Overall, the impact of high-interest rates on the UK’s mortgage market is uncertain. The market may slow down, but it’s also possible that government schemes and a growing economy will help mitigate the impact. Only time will tell how the market will react to rising interest rates. 

If you’re thinking about buying a home, it’s important to factor in the impact of rising interest rates in the future. Think about your circumstances and how you’ll be affected by higher mortgage repayments. In essence, work out what you can afford now and whether you’ll still be able to afford it if rates rise again. 

As always, get in touch if you need to know more, and we’ll be happy to help.

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Class 2 National Insurance Contributions: What You Need to Know

If you’re self-employed in the UK, you may want to pay Class 2 National Insurance (NI) contributions. You may be wondering why anyone would want to hand over their hard-earned cash if it’s not legally required, but your contributions mean you’re eligible for benefits like State Pension, which we’ll cover in more detail below. 

Who Needs to Pay Class 2 National Insurance?

You’ll need to pay Class 2 NI if your profits from self-employment are above the Lower Profits Limit. For the 2023/24 tax year, the Lower Profits Limit is £12,570. But if your profits are below this amount, for example, you’ve just started out, have returned from maternity leave or perhaps you’ve gone part-time, you don’t need to pay any Class 2 NI contributions.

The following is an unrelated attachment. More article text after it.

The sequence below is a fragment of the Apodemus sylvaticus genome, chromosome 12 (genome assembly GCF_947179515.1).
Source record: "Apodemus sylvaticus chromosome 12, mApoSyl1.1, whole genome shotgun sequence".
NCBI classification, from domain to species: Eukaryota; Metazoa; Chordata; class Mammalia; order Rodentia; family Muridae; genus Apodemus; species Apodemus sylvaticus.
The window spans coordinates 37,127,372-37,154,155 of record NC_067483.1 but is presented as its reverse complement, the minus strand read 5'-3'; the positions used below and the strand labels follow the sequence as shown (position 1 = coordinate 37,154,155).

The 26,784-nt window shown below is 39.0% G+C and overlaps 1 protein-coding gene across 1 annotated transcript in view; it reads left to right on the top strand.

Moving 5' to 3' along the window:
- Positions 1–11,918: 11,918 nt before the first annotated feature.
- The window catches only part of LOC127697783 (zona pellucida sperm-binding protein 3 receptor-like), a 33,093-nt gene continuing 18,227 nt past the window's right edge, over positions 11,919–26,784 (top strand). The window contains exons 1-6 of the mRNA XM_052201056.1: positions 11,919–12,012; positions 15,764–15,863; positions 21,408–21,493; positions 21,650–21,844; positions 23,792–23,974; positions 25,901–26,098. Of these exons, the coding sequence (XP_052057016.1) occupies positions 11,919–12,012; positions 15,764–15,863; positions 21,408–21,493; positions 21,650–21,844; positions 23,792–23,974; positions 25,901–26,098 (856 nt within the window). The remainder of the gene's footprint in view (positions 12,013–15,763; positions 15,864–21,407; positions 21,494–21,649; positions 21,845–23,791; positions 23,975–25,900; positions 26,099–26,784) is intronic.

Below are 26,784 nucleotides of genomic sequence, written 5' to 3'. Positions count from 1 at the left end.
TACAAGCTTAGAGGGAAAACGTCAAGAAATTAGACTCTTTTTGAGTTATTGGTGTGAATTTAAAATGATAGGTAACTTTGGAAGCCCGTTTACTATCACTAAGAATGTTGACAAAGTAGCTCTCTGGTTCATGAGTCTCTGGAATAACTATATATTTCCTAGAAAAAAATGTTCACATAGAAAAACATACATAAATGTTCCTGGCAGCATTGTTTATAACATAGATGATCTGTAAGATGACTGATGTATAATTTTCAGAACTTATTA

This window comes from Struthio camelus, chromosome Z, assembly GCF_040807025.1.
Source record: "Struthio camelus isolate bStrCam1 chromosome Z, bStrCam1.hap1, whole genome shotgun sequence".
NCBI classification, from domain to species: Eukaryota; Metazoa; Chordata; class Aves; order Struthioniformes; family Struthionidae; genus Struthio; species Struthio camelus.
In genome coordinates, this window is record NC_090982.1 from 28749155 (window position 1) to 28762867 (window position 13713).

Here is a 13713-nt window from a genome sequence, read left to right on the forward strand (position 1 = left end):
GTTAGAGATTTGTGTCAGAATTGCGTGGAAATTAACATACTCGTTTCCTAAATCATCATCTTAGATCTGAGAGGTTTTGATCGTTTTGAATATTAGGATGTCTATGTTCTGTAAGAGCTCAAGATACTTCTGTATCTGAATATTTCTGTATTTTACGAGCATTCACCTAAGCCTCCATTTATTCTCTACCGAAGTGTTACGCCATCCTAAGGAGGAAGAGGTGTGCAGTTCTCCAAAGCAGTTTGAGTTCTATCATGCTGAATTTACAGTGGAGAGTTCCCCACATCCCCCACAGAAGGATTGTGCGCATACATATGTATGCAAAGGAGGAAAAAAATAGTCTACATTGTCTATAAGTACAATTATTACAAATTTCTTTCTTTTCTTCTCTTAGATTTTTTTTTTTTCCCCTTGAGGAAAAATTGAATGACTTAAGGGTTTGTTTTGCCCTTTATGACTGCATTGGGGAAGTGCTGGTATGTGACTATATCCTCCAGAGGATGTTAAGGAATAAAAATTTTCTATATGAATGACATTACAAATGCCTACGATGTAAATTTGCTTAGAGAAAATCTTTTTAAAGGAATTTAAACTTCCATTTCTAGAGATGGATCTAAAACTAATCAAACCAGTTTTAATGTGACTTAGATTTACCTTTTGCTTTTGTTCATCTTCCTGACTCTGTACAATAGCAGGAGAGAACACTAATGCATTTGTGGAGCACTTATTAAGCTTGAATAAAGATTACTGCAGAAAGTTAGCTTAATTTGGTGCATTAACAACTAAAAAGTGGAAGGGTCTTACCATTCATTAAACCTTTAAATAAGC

What Are the Benefits of Paying Class 2 National Insurance?

Whilst Class 2 NI contributions aren’t mandatory, there are lots of good reasons why you should keep them up:

  • The age at which you become eligible for a State Pension depends on what year you were born but as a general rule, it’s currently 66.
  • At some point, you may need and be eligible for benefits, such as unemployment benefits or maternity allowance as long as you’ve been self-employed for 26 weeks in the 66 weeks before your due date.

Paying Voluntary Class 2 National Insurance

Even if your profits are below the Lower Profits Limit, you’re still able to pay voluntary Class 2 NI contributions to make sure that you’re eligible for the State Pension and other benefits should you need them. 

How Much Do You Pay?

Currently, the amount of Class 2 NI you’ll need to pay is fixed at £3.45 per week for the 2023/24 tax year.